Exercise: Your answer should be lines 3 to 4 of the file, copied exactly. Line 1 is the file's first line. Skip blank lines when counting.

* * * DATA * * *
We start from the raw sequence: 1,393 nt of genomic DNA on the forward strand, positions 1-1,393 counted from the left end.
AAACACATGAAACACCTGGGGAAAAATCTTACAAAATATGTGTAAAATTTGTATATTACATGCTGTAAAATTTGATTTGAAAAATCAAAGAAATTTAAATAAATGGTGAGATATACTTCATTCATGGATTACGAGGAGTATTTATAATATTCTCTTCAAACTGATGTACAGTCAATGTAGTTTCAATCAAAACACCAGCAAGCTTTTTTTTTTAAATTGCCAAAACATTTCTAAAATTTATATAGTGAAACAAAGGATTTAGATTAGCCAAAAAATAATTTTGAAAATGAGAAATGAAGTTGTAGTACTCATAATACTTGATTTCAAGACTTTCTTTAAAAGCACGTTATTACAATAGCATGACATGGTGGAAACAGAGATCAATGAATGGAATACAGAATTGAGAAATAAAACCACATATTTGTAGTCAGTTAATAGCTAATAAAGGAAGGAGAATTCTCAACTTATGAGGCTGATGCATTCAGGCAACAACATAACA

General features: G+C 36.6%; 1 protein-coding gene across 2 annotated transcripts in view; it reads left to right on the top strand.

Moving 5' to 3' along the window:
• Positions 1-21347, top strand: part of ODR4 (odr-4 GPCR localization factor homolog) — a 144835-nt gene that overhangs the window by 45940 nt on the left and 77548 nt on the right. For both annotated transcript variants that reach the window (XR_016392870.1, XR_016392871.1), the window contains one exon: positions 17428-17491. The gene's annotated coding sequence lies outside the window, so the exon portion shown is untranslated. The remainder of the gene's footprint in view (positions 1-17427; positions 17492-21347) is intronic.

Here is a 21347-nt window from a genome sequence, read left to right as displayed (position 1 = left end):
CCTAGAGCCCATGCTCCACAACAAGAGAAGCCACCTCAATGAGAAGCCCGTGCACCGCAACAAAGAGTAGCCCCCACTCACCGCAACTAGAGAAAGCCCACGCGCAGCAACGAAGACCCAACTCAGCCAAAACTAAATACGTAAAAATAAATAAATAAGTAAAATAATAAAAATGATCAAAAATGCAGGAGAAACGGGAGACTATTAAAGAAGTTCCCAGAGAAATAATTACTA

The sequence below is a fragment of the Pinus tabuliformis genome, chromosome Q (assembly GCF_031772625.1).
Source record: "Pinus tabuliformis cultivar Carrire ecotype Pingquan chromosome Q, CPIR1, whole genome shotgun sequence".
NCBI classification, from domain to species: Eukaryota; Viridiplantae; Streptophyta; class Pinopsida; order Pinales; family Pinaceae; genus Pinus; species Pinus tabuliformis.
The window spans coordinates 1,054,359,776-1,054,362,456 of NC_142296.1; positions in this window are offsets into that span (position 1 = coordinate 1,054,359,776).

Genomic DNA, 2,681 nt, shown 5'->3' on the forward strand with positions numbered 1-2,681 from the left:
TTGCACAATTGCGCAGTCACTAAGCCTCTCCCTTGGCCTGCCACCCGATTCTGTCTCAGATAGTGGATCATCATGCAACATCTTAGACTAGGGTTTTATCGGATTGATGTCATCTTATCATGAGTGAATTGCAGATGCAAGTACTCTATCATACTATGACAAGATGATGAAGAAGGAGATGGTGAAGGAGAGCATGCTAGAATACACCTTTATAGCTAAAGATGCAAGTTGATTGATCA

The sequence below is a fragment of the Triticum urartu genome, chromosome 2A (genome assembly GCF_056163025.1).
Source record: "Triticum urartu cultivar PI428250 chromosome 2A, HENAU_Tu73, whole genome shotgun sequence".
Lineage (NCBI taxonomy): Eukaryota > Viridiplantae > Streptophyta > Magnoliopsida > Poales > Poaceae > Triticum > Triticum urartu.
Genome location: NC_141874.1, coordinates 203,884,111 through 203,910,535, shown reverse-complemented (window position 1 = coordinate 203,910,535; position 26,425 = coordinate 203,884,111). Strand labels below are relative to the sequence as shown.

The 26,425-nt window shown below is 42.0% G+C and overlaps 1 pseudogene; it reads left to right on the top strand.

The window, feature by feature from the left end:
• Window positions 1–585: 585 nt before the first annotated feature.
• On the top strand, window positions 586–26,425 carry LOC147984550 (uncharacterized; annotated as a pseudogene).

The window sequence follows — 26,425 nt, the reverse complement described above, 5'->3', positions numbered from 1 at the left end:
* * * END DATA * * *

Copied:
General features: G+C 36.6%; 1 protein-coding gene across 2 annotated transcripts in view; it reads left to right on the top strand.

Moving 5' to 3' along the window: